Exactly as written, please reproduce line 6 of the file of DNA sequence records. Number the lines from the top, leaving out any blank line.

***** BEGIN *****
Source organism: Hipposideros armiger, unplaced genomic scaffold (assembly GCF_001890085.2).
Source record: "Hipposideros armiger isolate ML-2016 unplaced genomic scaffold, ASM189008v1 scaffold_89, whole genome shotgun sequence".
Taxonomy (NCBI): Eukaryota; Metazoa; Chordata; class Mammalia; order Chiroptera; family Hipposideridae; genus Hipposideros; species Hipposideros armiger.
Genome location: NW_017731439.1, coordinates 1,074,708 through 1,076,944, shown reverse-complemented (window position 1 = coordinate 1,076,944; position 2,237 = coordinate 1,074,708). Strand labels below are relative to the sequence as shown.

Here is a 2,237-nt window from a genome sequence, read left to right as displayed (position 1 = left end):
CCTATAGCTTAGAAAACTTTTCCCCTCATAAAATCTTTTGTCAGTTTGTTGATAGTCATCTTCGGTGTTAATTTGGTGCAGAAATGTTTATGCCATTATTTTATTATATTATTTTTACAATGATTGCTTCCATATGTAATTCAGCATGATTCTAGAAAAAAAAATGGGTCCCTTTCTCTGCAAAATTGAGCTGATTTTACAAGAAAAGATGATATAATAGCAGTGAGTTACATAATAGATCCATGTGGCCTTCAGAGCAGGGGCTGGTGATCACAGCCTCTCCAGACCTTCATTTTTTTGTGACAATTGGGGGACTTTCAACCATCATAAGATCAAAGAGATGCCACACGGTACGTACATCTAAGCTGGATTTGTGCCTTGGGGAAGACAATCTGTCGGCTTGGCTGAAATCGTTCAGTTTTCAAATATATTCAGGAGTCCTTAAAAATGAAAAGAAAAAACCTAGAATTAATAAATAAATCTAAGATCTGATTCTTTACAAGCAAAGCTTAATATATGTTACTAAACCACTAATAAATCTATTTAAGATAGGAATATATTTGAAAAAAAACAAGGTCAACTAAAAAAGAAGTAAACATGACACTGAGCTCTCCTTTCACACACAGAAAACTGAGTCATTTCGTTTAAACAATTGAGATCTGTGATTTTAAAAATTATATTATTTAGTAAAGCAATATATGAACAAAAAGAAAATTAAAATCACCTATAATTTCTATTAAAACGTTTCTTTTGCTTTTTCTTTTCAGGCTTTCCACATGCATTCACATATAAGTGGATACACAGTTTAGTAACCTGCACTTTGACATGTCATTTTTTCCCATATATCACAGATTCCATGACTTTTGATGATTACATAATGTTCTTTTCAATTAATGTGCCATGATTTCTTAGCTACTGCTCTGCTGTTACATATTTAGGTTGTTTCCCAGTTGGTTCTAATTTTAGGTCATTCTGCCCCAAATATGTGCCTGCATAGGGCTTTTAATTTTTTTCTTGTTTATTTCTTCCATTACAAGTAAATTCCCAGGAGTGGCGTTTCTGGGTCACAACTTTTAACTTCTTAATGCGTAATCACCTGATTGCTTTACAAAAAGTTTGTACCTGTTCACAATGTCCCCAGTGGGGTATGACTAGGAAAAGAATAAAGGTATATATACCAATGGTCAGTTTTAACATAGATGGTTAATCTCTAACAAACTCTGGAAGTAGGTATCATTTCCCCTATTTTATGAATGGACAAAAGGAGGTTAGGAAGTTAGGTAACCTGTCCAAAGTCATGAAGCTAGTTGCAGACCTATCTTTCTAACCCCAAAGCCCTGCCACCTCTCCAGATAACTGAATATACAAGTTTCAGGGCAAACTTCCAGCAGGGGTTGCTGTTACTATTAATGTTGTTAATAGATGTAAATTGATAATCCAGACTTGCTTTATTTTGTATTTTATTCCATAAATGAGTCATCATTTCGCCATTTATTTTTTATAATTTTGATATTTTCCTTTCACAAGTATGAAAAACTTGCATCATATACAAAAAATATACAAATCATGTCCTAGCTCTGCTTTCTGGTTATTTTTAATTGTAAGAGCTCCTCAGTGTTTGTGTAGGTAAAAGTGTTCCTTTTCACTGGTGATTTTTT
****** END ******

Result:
CCTATAGCTTAGAAAACTTTTCCCCTCATAAAATCTTTTGTCAGTTTGTTGATAGTCATCTTCGGTGTTAATTTGGTGCAGAAATGTTTATGCCATTATTTTATTATATTATTTTTACAATGATTGCTTCCATATGTAATTCAGCATGATTCTAGAAAAAAAAATGGGTCCCTTTCTCTGCAAAATTGAGCTGATTTTACAAGAAAAGATGATATAATAGCAGTGAGTTACATAATAGATCCATGTGGCCTTCAGAGCAGGGGCTGGTGATCACAGCCTCTCCAGACCTTCATTTTTTTGTGACAATTGGGGGACTTTCAACCATCATAAGATCAAAGAGATGCCACACGGTACGTACATCTAAGCTGGATTTGTGCCTTGGGGAAGACAATCTGTCGGCTTGGCTGAAATCGTTCAGTTTTCAAATATATTCAGGAGTCCTTAAAAATGAAAAGAAAAAACCTAGAATTAATAAATAAATCTAAGATCTGATTCTTTACAAGCAAAGCTTAATATATGTTACTAAACCACTAATAAATCTATTTAAGATAGGAATATATTTGAAAAAAAACAAGGTCAACTAAAAAAGAAGTAAACATGACACTGAGCTCTCCTTTCACACACAGAAAACTGAGTCATTTCGTTTAAACAATTGAGATCTGTGATTTTAAAAATTATATTATTTAGTAAAGCAATATATGAACAAAAAGAAAATTAAAATCACCTATAATTTCTATTAAAACGTTTCTTTTGCTTTTTCTTTTCAGGCTTTCCACATGCATTCACATATAAGTGGATACACAGTTTAGTAACCTGCACTTTGACATGTCATTTTTTCCCATATATCACAGATTCCATGACTTTTGATGATTACATAATGTTCTTTTCAATTAATGTGCCATGATTTCTTAGCTACTGCTCTGCTGTTACATATTTAGGTTGTTTCCCAGTTGGTTCTAATTTTAGGTCATTCTGCCCCAAATATGTGCCTGCATAGGGCTTTTAATTTTTTTCTTGTTTATTTCTTCCATTACAAGTAAATTCCCAGGAGTGGCGTTTCTGGGTCACAACTTTTAACTTCTTAATGCGTAATCACCTGATTGCTTTACAAAAAGTTTGTACCTGTTCACAATGTCCCCAGTGGGGTATGACTAGGAAAAGAATAAAGGTATATATACCAATGGTCAGTTTTAACATAGATGGTTAATCTCTAACAAACTCTGGAAGTAGGTATCATTTCCCCTATTTTATGAATGGACAAAAGGAGGTTAGGAAGTTAGGTAACCTGTCCAAAGTCATGAAGCTAGTTGCAGACCTATCTTTCTAACCCCAAAGCCCTGCCACCTCTCCAGATAACTGAATATACAAGTTTCAGGGCAAACTTCCAGCAGGGGTTGCTGTTACTATTAATGTTGTTAATAGATGTAAATTGATAATCCAGACTTGCTTTATTTTGTATTTTATTCCATAAATGAGTCATCATTTCGCCATTTATTTTTTATAATTTTGATATTTTCCTTTCACAAGTATGAAAAACTTGCATCATATACAAAAAATATACAAATCATGTCCTAGCTCTGCTTTCTGGTTATTTTTAATTGTAAGAGCTCCTCAGTGTTTGTGTAGGTAAAAGTGTTCCTTTTCACTGGTGATTTTTT